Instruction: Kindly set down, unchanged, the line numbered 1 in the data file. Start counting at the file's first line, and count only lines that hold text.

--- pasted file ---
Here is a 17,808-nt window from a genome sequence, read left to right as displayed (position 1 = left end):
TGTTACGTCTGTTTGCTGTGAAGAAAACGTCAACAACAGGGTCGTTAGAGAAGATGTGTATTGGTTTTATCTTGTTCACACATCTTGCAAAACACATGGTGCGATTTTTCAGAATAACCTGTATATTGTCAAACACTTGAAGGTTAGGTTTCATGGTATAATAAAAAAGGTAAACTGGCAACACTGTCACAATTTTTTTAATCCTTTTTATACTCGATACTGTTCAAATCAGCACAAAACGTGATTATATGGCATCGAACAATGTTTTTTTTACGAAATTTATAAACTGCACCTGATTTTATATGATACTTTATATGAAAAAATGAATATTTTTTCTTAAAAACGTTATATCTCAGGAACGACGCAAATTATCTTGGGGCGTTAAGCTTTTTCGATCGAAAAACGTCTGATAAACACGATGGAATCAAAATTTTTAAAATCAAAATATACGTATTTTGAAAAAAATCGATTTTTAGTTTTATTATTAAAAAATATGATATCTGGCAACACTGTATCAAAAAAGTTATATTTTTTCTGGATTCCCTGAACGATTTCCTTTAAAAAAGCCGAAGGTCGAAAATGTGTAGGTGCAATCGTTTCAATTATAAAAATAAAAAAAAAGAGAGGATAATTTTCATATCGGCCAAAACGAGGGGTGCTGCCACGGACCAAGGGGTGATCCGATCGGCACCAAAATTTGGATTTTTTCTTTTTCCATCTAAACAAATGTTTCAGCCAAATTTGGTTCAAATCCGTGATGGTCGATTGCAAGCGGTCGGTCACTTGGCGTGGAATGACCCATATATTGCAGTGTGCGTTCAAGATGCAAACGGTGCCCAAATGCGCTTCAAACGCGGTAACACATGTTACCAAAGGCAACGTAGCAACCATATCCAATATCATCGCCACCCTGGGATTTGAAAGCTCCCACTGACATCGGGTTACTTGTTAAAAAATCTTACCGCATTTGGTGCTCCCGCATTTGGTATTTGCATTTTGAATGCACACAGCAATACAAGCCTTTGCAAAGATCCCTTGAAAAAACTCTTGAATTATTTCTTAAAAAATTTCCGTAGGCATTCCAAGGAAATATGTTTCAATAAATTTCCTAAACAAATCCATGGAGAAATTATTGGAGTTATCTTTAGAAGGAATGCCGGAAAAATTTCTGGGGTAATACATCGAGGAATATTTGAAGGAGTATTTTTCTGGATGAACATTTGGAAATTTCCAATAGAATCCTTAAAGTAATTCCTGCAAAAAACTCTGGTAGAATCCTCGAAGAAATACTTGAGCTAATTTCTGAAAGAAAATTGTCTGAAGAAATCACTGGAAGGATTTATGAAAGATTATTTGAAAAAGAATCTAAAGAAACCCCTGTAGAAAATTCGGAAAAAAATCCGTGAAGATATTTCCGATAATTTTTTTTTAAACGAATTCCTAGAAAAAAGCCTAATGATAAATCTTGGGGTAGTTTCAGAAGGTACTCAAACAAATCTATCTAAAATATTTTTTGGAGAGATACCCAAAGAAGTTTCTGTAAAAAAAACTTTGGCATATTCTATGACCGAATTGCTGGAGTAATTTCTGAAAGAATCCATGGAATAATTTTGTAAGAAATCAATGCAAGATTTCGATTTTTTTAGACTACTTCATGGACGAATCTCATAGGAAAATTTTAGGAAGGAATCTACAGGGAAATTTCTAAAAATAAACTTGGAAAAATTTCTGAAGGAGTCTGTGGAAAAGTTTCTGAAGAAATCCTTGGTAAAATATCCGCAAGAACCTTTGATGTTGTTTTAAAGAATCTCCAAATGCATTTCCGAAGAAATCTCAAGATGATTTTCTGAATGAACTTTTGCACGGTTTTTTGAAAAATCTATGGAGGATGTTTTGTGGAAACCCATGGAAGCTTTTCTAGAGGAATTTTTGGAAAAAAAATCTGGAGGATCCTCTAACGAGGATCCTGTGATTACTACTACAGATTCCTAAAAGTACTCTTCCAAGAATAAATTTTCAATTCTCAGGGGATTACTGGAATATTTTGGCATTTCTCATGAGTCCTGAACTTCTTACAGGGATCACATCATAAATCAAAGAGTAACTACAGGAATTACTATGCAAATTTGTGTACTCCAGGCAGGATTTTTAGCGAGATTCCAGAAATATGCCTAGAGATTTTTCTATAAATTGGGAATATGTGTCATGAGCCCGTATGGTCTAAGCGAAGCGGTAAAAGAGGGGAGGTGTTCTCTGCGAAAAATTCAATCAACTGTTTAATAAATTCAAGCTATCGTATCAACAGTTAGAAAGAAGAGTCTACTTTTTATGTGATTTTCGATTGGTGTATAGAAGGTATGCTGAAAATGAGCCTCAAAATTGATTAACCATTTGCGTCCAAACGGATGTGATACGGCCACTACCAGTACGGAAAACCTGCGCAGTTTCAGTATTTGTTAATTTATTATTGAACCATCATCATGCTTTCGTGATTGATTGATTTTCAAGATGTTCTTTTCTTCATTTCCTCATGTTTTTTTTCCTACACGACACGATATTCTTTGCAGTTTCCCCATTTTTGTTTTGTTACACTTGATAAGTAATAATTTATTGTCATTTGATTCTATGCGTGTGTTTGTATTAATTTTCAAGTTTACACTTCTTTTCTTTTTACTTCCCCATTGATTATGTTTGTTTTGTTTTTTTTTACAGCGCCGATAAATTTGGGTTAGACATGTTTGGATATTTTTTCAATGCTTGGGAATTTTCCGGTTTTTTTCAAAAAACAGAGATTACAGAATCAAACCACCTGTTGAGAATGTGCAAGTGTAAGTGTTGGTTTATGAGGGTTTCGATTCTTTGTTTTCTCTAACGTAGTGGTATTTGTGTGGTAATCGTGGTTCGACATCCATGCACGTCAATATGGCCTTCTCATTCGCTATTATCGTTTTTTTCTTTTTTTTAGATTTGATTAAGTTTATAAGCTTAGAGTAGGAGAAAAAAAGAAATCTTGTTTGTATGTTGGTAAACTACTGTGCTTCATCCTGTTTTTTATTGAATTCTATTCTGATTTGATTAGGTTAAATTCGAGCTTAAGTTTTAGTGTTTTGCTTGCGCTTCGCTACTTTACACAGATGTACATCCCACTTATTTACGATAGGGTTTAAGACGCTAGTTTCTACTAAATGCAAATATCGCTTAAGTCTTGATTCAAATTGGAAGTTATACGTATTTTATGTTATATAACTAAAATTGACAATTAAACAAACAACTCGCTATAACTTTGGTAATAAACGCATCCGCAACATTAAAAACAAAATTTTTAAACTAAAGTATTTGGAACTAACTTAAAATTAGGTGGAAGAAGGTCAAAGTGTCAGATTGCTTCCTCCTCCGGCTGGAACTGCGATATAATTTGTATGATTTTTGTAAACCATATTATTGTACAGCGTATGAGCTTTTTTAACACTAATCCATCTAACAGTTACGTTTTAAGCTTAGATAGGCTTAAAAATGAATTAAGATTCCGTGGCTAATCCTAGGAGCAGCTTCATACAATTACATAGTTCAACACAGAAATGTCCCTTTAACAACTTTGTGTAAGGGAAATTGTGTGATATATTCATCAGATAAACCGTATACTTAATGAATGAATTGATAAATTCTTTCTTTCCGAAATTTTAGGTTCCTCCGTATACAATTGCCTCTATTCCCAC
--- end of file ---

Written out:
Here is a 17,808-nt window from a genome sequence, read left to right as displayed (position 1 = left end):